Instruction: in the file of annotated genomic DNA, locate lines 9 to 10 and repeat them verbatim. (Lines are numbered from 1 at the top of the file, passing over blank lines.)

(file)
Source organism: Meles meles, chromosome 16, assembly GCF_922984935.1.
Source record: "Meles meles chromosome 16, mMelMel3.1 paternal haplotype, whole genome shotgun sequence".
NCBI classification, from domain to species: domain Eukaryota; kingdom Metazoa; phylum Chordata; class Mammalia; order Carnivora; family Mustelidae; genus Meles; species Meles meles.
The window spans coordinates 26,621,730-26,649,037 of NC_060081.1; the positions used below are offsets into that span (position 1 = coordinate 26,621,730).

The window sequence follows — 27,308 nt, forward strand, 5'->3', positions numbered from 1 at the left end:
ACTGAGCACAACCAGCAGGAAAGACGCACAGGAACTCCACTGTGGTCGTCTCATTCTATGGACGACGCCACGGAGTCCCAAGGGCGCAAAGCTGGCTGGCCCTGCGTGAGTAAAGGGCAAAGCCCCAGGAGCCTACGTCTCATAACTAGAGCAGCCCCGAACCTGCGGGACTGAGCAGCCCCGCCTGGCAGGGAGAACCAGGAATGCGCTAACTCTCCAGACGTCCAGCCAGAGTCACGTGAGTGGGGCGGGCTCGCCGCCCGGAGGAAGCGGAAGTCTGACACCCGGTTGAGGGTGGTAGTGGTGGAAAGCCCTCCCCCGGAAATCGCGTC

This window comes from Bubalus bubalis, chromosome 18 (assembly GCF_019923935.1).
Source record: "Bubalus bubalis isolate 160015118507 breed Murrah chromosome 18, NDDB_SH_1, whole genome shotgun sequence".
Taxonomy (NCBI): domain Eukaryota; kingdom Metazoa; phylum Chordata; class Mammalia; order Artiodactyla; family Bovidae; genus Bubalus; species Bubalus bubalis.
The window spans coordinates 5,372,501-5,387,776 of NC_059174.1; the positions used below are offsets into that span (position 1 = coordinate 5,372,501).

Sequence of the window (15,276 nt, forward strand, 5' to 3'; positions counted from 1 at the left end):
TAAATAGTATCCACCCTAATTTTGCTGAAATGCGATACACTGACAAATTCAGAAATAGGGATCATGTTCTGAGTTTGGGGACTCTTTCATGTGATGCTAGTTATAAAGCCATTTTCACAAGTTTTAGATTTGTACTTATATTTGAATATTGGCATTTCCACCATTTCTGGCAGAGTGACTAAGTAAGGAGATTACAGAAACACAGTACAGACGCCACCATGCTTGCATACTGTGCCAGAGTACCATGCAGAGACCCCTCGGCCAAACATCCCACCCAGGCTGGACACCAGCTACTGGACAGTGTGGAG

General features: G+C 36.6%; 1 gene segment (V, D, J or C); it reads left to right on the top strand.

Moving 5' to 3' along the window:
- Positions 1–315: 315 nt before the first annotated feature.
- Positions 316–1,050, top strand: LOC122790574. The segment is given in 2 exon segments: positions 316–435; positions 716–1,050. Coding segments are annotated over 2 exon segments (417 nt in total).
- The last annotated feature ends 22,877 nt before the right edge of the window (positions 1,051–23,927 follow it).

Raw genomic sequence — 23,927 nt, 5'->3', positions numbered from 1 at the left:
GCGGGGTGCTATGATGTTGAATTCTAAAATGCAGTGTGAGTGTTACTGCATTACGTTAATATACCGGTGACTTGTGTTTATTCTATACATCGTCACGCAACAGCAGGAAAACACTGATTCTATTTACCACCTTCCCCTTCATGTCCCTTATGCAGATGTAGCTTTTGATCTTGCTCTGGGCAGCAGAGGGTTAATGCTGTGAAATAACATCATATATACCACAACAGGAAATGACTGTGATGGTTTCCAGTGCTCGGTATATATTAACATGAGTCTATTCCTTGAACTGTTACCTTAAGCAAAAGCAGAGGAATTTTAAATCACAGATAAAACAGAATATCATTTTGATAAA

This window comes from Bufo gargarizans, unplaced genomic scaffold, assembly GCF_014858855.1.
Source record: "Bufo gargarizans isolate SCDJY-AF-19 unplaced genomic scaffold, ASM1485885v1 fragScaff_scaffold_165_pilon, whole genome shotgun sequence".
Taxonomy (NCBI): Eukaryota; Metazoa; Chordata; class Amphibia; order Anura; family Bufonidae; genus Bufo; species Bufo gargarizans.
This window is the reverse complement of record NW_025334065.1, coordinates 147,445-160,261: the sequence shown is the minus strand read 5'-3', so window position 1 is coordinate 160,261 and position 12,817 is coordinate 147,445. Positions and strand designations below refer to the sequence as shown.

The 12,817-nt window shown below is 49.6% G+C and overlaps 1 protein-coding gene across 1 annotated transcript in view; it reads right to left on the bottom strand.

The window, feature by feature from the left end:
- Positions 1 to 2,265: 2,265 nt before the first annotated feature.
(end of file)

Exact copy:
Taxonomy (NCBI): domain Eukaryota; kingdom Metazoa; phylum Chordata; class Mammalia; order Artiodactyla; family Bovidae; genus Bubalus; species Bubalus bubalis.
The window spans coordinates 5,372,501-5,387,776 of NC_059174.1; the positions used below are offsets into that span (position 1 = coordinate 5,372,501).